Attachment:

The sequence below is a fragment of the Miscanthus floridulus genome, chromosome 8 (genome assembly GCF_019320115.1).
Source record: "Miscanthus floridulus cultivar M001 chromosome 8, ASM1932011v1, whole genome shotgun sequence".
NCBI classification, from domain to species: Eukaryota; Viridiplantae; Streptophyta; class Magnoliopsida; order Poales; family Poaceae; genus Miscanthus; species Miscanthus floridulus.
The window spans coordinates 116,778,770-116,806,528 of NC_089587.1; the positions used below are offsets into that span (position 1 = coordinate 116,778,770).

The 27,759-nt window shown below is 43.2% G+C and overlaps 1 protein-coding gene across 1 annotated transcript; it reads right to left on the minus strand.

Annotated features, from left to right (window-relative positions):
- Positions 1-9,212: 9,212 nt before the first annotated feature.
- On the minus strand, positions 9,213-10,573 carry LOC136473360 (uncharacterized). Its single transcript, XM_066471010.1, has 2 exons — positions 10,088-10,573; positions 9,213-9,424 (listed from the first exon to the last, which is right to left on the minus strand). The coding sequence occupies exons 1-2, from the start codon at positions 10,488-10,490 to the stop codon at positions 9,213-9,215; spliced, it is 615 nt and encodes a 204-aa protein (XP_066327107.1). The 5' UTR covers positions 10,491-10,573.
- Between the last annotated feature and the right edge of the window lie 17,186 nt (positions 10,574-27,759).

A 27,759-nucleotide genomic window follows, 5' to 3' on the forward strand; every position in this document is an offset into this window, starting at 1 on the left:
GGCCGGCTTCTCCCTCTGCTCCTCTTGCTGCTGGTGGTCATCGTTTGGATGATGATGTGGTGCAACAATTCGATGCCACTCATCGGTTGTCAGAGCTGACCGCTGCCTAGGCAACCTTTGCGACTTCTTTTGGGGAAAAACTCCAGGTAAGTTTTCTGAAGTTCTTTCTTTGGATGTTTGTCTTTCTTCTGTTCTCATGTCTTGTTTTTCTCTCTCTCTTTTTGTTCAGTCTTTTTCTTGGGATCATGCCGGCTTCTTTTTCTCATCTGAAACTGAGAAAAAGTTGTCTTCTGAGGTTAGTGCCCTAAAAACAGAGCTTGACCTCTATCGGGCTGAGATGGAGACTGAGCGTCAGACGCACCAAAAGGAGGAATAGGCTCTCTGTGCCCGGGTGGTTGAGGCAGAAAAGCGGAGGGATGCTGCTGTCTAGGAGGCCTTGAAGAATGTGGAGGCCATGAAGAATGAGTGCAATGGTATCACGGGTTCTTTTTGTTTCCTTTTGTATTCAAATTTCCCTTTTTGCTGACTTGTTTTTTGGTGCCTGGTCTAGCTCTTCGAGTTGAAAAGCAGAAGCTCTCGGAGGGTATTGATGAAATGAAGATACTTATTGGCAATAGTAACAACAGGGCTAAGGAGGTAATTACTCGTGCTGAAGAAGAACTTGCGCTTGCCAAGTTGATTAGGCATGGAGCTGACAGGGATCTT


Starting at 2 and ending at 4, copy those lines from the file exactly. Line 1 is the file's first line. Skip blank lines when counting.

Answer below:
Source record: "Miscanthus floridulus cultivar M001 chromosome 8, ASM1932011v1, whole genome shotgun sequence".
NCBI classification, from domain to species: Eukaryota; Viridiplantae; Streptophyta; class Magnoliopsida; order Poales; family Poaceae; genus Miscanthus; species Miscanthus floridulus.
The window spans coordinates 116,778,770-116,806,528 of NC_089587.1; the positions used below are offsets into that span (position 1 = coordinate 116,778,770).